Uncertainty, insufficient information or information of poor quality, limited cognitive capacity and time, along with value conflicts and ethical considerations, are all aspects thatmake risk managementand riskcommunication difficult. This paper provides a review of different risk concepts and describes how these influence risk management, communication and planning in relation to forest ecosystem services. Based on the review and results of empirical studies, we suggest that personal assessment of risk is decisive in the management of forest ecosystem services. The results are (...)
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  43.  31
    Rethinking Explanation.Johannes Persson & Petri Ylikoski (eds.) - 2007 - Springer.
    This book highlights some of the conceptual problems that still need to be solved and points out a number of fresh philosophical ideas to explore.
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  44. What Does It Take to Establish That a World is Uninhabited Prior to Exploitation? – A Question of Ethics as Well as Science.Erik Persson - 2014 - Challenges 5:224-238.
    If we find life on another world, it will be an extremely important discovery and we will have to take great care not to do anything that might endanger that life. If the life we find is sentient we will have moral obligations to that life. Whether it is sentient or not, we have a duty to ourselves to preserve it as a study object, and also because it would be commonly seen as valuable in its own right. In addition (...)
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  45. A Defence of Extreme Egalitarianism.Ingmar Persson - 2007 - In Nils Holtug & Kasper Lippert-Rasmussen (eds.), Egalitarianism: New Essays on the Nature and Value of Equality. Clarendon Press. pp. 83--98.
     
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  46.  7
    Quality of Leadership and Workplace Bullying: The Mediating Role of Social Community at Work in a Two-Year Follow-Up Study.Laura Francioli, Paul Maurice Conway, Åse Marie Hansen, Ann-Louise Holten, Matias Brødsgaard Grynderup, Roger Persson, Eva Gemzøe Mikkelsen, Giovanni Costa & Annie Høgh - 2018 - Journal of Business Ethics 147 (4):889-899.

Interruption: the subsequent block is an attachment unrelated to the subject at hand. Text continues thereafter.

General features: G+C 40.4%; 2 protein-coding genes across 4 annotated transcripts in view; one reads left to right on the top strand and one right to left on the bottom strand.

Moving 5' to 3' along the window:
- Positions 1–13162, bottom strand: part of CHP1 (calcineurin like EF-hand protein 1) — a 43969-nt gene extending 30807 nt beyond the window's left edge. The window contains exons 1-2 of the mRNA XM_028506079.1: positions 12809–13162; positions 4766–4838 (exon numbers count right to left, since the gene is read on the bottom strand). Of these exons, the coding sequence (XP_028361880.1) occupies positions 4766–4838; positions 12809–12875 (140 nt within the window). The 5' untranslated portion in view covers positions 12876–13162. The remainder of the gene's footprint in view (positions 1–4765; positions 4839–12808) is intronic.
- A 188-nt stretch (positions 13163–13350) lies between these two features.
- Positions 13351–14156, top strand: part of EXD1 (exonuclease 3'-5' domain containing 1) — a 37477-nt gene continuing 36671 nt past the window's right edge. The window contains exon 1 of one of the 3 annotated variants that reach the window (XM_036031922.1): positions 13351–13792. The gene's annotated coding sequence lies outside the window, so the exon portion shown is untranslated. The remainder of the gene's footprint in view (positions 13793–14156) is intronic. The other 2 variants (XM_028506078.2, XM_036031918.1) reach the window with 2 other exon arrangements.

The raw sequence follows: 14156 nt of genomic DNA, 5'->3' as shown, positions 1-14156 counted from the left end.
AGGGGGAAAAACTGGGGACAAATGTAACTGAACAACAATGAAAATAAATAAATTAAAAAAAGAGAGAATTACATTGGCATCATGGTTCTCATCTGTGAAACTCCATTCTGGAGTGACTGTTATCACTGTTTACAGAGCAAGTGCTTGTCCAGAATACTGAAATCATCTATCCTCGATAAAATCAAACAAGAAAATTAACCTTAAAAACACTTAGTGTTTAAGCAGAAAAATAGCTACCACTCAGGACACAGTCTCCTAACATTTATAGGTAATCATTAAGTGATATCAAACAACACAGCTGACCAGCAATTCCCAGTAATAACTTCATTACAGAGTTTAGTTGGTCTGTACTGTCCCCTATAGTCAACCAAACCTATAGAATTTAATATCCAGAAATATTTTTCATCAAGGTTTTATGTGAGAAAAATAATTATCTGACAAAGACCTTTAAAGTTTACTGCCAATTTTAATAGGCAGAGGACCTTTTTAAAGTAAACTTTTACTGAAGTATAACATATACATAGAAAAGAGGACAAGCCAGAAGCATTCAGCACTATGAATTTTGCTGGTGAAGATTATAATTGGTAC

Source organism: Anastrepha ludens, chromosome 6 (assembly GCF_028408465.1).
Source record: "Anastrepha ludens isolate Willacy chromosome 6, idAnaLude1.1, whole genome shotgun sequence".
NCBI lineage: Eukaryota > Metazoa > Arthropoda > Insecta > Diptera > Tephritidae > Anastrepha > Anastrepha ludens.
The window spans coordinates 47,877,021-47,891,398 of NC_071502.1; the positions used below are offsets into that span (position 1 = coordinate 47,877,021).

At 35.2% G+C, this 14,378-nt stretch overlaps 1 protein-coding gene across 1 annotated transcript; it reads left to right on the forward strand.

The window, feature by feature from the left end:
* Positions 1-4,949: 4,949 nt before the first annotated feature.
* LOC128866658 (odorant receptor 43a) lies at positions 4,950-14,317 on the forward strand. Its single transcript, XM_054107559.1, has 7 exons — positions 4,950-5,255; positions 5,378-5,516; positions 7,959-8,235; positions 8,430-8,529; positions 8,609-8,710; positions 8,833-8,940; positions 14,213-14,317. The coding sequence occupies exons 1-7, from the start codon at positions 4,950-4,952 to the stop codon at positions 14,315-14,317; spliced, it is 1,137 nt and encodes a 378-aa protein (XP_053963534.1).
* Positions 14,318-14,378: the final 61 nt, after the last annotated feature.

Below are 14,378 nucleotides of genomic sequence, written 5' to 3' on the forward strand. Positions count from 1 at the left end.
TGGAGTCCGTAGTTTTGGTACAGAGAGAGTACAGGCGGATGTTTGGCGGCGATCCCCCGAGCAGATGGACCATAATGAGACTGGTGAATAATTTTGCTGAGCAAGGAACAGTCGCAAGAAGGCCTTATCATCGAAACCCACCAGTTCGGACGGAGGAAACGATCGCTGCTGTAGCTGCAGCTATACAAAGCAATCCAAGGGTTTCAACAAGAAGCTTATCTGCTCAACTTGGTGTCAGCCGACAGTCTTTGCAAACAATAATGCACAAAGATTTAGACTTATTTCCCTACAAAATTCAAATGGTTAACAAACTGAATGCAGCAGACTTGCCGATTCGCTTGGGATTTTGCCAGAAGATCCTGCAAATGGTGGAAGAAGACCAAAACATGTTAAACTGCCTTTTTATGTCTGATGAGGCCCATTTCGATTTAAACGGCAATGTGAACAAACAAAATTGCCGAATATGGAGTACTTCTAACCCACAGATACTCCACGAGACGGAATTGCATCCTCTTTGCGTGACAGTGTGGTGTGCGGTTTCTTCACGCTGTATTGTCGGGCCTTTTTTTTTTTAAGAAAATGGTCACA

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  47.  28
    Could It Be Permissible to Prevent the Existence of Morally Enhanced People?Ingmar Persson - 2012 - Journal of Medical Ethics 38 (11):692-693.
    This paper discusses Nicholas Agar's argument in Humanity's End, that it can be morally permissible for human beings to prevent the coming into existence of morally enhanced people because this can harm the interests of the unenhanced humans. It contends that Agar's argument fails because it overlooks the distinction between morally permissible and morally impermissible harm. It is only if the harm to them would be of the morally impermissible kind that humans are provided with a reason to prevent the (...)
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  48.  27
    Prioritarianism and Welfare Reductions.Ingmar Persson - 2012 - Journal of Applied Philosophy 29 (3):289-301.
    Derek Parfit has argued that egalitarianism is exposed to a levelling down objection because it implies, implausibly, that a change, which consists only in the better-off sinking to the level of the worse-off, is in one respect better, though it is better for nobody. He claims that, in contrast, the prioritarian view that benefits to the worse-off have greater moral weight escapes this objection. This article contends, first, that prioritarianism is equally affected by the levelling down objection as is egalitarianism, (...)
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  49.  18
    Summary of Unfit for the Future.I. Persson & J. Savulescu - 2015 - Journal of Medical Ethics 41 (4):338-339.
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  50.  52
    Sharing Moral Responsibility with Robots: A Pragmatic Approach.Gordana Dodig Crnkovic & Daniel Persson - 2008 - In Holst, Per Kreuger & Peter Funk (eds.), Frontiers in Artificial Intelligence and Applications Volume 173. IOS Press Books.
    Roboethics is a recently developed field of applied ethics which deals with the ethical aspects of technologies such as robots, ambient intelligence, direct neural interfaces and invasive nano-devices and intelligent soft bots. In this article we look specifically at the issue of (moral) responsibility in artificial intelligent systems. We argue for a pragmatic approach, where responsibility is seen as a social regulatory mechanism. We claim that having a system which takes care of certain tasks intelligently, learning from experience and making (...)